Fakultät Informatik

Real-Time Simulation of Water Surfaces

by  Thomas Schiwietz, July 2003

Testing and evaluating modern graphics hardware for numerical computations has been the main goal of my thesis. First I have implemented a discretized formula of the wave equation simulating water surfaces. Due to the lack of rendering performance of displacement maps on state-of-the-art graphic cards, my original thesis topic has been supplemented by a secondary topic. The much more sophisticated follow-up project was the solution of fluid dynamic problems using the Navier-Stokes equations. Both projects use pixel shader 2.0 programs all over the map for numerical computations. No mathematical CPU support is needed.

Download thesis text (in german)

1. Simulation of water surfaces with the wave equation

First the wave equation with a right hand side expressing the spreading of waves over time is calculated explicitly and entirely in pixel shader 2.0 programs. This results to a height-map texture with 32-bit float values per component. From there I implemented two different viewing techniques.

The straight-forward approach shows the height field from above as seen in the left screenshot below. Interactively the user can drag the water by clicking the left mouse button. Viewing the height map in 3D without interaction by the CPU requires displacement mapping which was introduced in DirectX 9.0. Vertices can be displaced by sampling a displacement map in vertex shaders. Since there are only very few graphic cards supporting displacement mapping and the rendering performance is pretty poor, the number of grid cells can be no more than 64 squared in real-time applications.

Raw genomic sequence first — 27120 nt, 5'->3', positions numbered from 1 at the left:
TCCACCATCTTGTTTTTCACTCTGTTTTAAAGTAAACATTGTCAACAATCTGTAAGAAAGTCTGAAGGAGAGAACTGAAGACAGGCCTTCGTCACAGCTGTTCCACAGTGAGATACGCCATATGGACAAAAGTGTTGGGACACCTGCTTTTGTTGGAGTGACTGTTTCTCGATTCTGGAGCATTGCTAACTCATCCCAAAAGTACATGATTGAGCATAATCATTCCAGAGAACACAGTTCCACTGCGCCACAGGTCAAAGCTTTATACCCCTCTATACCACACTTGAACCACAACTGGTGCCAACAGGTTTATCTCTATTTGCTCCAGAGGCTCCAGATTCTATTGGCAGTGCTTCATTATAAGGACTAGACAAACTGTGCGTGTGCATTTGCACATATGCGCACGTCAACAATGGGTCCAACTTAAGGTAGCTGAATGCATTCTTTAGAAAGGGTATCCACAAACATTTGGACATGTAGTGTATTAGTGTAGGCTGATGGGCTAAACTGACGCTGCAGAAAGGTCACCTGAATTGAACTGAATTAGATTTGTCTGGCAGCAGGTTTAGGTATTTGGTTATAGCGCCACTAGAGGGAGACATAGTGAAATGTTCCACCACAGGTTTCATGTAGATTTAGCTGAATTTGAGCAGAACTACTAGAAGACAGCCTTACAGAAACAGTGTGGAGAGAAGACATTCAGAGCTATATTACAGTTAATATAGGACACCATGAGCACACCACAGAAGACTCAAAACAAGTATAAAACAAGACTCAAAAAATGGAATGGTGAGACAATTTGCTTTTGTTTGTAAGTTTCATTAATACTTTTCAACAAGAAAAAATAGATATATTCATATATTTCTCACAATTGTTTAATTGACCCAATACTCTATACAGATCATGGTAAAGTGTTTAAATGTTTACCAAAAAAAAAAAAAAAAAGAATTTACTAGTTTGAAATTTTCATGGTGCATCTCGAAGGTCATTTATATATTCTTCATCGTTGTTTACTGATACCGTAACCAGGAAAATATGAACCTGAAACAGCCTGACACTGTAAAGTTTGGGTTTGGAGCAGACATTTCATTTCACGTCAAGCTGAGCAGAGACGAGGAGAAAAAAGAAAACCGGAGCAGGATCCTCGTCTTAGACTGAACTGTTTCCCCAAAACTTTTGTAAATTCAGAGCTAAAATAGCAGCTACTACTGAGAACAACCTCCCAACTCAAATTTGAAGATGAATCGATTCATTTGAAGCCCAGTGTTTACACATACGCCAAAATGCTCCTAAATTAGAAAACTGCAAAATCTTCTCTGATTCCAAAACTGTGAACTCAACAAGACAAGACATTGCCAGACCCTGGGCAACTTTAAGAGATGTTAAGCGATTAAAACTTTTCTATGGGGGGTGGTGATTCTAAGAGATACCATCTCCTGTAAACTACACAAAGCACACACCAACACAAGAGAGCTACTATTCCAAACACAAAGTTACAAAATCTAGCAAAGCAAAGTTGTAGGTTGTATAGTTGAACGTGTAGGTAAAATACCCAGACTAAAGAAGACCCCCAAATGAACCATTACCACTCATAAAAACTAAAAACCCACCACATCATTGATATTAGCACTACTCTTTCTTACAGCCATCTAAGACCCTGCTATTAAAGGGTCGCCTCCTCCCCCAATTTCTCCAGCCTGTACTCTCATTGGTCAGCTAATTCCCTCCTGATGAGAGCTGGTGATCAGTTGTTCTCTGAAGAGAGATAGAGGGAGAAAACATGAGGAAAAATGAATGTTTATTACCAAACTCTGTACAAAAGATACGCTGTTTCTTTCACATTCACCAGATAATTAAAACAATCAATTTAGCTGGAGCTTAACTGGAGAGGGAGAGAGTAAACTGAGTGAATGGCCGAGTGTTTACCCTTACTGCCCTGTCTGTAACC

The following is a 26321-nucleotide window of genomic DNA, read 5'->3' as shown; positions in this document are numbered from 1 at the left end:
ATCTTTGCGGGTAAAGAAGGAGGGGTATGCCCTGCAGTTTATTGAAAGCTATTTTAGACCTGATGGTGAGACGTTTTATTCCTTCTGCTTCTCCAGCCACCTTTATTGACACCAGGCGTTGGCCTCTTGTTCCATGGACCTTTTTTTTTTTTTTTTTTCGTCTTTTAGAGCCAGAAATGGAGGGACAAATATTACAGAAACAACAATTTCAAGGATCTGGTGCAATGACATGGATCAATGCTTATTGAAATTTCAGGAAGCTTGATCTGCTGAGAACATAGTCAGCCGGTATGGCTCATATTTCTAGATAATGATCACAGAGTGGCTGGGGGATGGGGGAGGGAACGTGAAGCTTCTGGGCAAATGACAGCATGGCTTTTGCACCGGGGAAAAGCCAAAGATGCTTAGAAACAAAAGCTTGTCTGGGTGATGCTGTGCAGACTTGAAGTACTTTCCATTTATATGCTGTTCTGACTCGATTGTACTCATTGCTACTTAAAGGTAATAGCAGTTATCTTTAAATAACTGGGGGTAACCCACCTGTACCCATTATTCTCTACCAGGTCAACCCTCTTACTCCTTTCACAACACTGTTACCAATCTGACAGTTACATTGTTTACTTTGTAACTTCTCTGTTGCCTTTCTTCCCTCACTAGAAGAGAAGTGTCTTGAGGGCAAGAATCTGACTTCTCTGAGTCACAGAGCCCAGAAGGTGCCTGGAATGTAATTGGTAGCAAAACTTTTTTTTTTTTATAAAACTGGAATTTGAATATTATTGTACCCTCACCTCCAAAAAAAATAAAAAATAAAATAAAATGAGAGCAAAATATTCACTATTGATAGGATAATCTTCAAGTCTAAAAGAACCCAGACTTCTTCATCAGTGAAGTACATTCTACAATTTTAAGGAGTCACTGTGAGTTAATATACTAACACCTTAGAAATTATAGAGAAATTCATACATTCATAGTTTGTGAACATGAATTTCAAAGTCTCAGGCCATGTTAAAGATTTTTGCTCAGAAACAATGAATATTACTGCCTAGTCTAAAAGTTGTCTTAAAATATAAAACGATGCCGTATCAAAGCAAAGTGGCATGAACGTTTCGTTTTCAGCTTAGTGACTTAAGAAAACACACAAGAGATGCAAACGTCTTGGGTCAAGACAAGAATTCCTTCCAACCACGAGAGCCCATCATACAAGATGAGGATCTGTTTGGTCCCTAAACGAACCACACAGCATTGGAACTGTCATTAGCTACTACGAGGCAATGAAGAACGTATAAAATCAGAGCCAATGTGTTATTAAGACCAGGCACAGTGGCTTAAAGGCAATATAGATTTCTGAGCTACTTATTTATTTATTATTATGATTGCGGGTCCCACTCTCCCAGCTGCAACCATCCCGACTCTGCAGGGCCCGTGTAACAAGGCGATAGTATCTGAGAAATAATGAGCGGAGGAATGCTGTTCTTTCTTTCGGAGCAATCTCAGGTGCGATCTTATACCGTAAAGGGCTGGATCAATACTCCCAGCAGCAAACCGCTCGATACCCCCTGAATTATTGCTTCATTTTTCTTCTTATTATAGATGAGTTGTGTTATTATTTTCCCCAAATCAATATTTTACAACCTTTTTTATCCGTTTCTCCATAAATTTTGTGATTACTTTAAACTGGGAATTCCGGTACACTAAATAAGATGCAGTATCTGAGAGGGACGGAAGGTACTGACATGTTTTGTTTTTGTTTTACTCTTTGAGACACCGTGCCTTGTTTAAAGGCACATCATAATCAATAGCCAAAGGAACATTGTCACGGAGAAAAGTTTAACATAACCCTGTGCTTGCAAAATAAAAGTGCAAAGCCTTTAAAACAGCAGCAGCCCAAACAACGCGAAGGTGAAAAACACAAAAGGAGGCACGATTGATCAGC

Both viewing techniques calculate light reflections and refractions to simulate surrounding environments addressed by cube maps. Additionally the Phong illumination model is applied.


Two dimensional water demo on the left hand side, three dimensional displacement mapped mesh on the right hand side.

2. Simulation of fluids with the Navier-Stokes equations

Simulation of fluids has many areas of application in engineering sciences. Since the Navier-Stokes equations are time consuming to solve, people always look for faster implementations. This approach runs entirely on modern graphics hardware and has proven to be fast. The drawback is the lower accuracy compared to traditional implementations on the CPU. Again all computations are done in pixel shader 2.0 programs without help of the CPU at any time.

A staggered grid is used to discretize the area instead of a collocated grid to provide numerical stability. All Navier-Stokes terms except pressure are solved explicitly. The pressure is computed implicitly using a conjugated gradient approach provided within the clFramework. The clFramework itself is entirely pixel shader based, too.

This is a two dimensional Navier-Stokes implementation. Extending it to three dimensions is straight-forward, but expensive. While I used 256 by 64 grid cells in 2D running at about 70 frames per second on Radeon cards, 3D demos would be much slower.

Below there are screenshots of the popular Karman vortex street and a wind tunnel.

Karman vortex street

Thomas Schiwietz, July 2003, Munich



Matthias Niessner, our new Professor from Stanford University, offers a number of interesting topics for  master theses.


PhD positions on   Computational Fabrication and 3D Printing and  Photorealistic Rendering for Deep Learning and Online Reconstruction are available at the Computer Graphics & Visualization group.